Faces of Entrepreneurship: Anjali Menon

“Entrepreneurship to me is the spirit of grit and perseverance in order to move the world forward with a novel idea.” -- Anjali Menon,Sextant


Anjali Menon is the founder of Sextant, a travel planning app and platform that allows individuals to plan the details of their next trip, through beautifully shot, geo-tagged photos. The Sextant platform makes it easy to discover amazing destinations, plan trips and create itineraries, all from a smartphone. The Nasdaq Entrepreneurial Center sat down with her to check in on her startup’s journey so far.

What does “entrepreneurship” mean to you?

Entrepreneurship to me is the spirit of grit and perseverance in order to move the world forward with a novel idea.

So how did your business come to be?

My story is a very personal one. My grandfather used to take me on drives around India every night to see some place new, and he’d gift me stories of British explorers to fill my imagination and dreams at night. From a very early age, I was taught that a good life was one in which we pushed our boundaries (both from a physical and emotional perspective) to explore the world. Fast forward many years later and I myself started to travel the world. But I hated the process of trying to figure out what to do, how to navigate which cities to visit in what succession, etc. Today, every day on facebook you see someone crowdsourcing for suggestions and ideas on their next trip to Japan or France. The reality is, trip planning is a huge pain point and we’re in the game to solve this.

What is the biggest experience or lesson gained on your journey so far?

When you’re building a consumer product, it’s actually vital to get user feedback upfront. I think this is something folks in tech intuitively know, but it’s very easy to built the cart before the horse and end up with a lot of work that really didn’t address what your core users want.

How is your company changing the landscape?

We’re building a user-friendly interface through photos that allows an individual to plan their trips easily, based on the recommendations of the people they trust the most.

What do you wish you knew when you started? Is there anything you would do differently?

We’re often afraid to share ideas because we think something isn’t good enough, or we’re embarrassed to show our V1 product. But being an entrepreneur means learning to rid yourself of those insecurities. It means being bold about your vision and being bold about sharing that vision because that’s the only way you can grow the company you are trying to build.

What advice/credo do you live by as you grow the business?

My personal statement is a riff on the quote “The price of freedom is eternal vigilance.” I believe the price of building a great company is eternal persistence. The tortoise really does win the race.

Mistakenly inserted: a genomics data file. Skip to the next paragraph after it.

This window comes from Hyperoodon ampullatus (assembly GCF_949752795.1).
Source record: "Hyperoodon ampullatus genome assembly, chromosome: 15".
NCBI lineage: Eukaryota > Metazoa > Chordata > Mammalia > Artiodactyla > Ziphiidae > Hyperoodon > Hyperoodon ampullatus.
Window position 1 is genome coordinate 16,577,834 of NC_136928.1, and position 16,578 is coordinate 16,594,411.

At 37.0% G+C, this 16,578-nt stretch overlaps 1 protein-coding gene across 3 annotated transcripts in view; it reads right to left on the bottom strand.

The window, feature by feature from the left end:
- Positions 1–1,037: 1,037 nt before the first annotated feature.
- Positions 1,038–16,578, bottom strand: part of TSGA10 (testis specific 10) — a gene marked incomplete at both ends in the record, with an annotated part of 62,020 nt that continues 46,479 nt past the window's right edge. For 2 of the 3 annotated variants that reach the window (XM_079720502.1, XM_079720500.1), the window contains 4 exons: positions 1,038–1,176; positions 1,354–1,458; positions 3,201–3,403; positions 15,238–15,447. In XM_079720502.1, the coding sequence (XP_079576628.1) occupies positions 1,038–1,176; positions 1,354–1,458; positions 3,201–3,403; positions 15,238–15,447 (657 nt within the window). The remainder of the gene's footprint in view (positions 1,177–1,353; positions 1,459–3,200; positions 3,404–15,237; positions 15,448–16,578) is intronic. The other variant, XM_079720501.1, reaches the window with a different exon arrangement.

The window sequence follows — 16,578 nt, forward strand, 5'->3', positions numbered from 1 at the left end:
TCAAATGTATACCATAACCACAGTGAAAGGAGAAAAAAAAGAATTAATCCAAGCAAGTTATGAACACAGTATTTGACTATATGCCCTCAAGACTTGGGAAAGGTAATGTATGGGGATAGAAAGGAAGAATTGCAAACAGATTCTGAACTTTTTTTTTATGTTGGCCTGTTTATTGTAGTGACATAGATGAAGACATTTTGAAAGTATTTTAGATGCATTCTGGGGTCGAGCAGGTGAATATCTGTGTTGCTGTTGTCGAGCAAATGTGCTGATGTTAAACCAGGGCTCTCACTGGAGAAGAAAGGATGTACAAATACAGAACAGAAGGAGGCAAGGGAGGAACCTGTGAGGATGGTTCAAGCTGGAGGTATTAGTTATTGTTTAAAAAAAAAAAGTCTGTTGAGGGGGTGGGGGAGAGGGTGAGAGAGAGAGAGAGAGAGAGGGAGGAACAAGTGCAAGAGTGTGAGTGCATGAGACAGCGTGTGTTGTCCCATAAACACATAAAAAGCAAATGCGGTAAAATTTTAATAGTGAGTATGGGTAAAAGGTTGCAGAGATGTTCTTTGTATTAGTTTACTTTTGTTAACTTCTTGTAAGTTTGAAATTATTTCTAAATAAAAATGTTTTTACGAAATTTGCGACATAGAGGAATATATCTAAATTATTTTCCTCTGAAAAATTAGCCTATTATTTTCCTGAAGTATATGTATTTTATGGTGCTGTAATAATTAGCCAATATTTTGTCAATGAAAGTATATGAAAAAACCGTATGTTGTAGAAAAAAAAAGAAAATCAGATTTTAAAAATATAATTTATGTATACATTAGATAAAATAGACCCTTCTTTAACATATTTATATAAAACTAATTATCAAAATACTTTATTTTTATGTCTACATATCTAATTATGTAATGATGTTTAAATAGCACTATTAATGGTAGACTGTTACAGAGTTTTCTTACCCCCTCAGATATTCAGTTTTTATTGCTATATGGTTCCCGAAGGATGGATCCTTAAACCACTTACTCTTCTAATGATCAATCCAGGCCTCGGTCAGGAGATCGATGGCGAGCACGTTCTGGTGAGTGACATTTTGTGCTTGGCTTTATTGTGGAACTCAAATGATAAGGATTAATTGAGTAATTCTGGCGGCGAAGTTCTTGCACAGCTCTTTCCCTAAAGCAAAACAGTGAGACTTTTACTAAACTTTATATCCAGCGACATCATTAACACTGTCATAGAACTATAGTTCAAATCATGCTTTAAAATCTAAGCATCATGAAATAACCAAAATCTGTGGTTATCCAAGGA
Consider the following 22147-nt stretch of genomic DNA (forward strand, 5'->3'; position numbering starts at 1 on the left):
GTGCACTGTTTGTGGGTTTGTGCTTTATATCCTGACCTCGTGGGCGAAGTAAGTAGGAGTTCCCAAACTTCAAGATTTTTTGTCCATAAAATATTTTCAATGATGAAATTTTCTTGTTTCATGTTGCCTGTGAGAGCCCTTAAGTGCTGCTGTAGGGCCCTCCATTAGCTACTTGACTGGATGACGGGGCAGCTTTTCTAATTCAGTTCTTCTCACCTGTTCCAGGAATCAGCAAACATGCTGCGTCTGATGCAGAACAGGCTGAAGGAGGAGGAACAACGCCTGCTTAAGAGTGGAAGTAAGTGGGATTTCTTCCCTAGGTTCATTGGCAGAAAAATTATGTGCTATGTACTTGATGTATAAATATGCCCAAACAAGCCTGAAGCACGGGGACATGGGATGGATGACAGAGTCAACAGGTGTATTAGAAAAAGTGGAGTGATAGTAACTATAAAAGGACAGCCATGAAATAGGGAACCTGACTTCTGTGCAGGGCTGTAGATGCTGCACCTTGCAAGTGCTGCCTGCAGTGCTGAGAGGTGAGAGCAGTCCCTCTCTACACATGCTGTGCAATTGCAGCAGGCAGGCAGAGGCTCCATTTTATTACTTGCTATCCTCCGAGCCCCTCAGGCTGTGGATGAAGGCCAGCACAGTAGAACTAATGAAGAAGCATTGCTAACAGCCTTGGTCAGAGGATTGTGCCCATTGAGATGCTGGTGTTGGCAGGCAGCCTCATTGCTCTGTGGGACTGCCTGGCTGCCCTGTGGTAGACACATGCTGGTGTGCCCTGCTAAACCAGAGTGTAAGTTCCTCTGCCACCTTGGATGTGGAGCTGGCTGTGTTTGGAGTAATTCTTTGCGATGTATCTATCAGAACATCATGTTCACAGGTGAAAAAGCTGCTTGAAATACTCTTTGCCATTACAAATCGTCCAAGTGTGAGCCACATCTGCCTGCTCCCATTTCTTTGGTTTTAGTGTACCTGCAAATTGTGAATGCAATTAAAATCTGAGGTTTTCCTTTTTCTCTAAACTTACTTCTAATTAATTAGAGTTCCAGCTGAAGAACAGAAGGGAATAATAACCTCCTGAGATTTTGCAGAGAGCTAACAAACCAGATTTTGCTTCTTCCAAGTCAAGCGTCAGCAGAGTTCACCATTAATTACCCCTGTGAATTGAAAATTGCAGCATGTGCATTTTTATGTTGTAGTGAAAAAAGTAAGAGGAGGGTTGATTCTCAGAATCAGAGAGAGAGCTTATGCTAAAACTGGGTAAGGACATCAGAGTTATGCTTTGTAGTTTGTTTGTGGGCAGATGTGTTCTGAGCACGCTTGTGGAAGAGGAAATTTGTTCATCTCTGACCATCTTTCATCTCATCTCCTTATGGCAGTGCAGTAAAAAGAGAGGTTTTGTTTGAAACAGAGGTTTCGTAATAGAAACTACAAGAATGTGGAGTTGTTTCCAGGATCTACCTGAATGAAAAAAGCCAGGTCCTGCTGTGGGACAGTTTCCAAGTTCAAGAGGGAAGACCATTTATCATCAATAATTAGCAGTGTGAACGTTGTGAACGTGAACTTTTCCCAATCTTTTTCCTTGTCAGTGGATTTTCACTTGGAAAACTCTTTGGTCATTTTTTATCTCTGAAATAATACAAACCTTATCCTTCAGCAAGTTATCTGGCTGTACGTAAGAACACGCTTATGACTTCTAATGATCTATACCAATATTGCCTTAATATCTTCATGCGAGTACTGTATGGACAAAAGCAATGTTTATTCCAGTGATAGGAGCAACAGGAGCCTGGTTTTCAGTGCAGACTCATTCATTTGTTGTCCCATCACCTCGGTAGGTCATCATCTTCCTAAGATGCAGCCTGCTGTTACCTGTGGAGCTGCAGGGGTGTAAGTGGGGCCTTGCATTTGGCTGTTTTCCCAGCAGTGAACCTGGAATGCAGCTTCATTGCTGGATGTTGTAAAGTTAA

What advice do you have for fellow entrepreneurs about building and leading teams?

My advice to fellow entrepreneurs is to choose wisely. You want someone who has complementary skills and who can balance the things you can’t do.

Where do you find inspiration when faced with challenges?

Books! The next best thing to exploring worlds in real life through travel is to explore them through the eyes of a character in a novel. Exploration has many mediums.

What does “success” look like to you?

Success to me is the ability to look at yourself in the mirror and say with full honesty that the work you are doing aligns with the goals you have set for yourself and that at this moment in time, you can truly say you are grateful to be doing what you are doing.

What’s the vision for your business?

The dream for the business is that we solve the pain point of trip planning once and for all - and that ultimately more individuals go out and see the world. Too often, folks don’t have enough time to plan a trip, end up getting a recommendation for a few highlights and miss the true essence of a culture because they only had time to see the touristy spots. My hope is that we help people see the real gems of a destination.

What’s your proudest and darkest moment so far?

I would say the darkest moments were in the realization that the product we thought was solving our users’ problem really wasn’t. In turn, the proudest moment has been the reaction to our darkest moment - by launching our V2 version of the app. We changed our product roadmap quite a bit to solve for the fundamentals of the problem. I personally used the app on my last trip, and to know that you have something that is solving your own problem - that’s an incredible feeling.

Nasdaq's Education Foundation helped launch The Nasdaq Entrepreneurial Center in the fall of 2015. Located in San Francisco, it has quickly become the go to destination for the next generation of risk takers and idea makers who take the plunge into entrepreneurship.

The views and opinions expressed herein are the views and opinions of the author and do not necessarily reflect those of Nasdaq, Inc.

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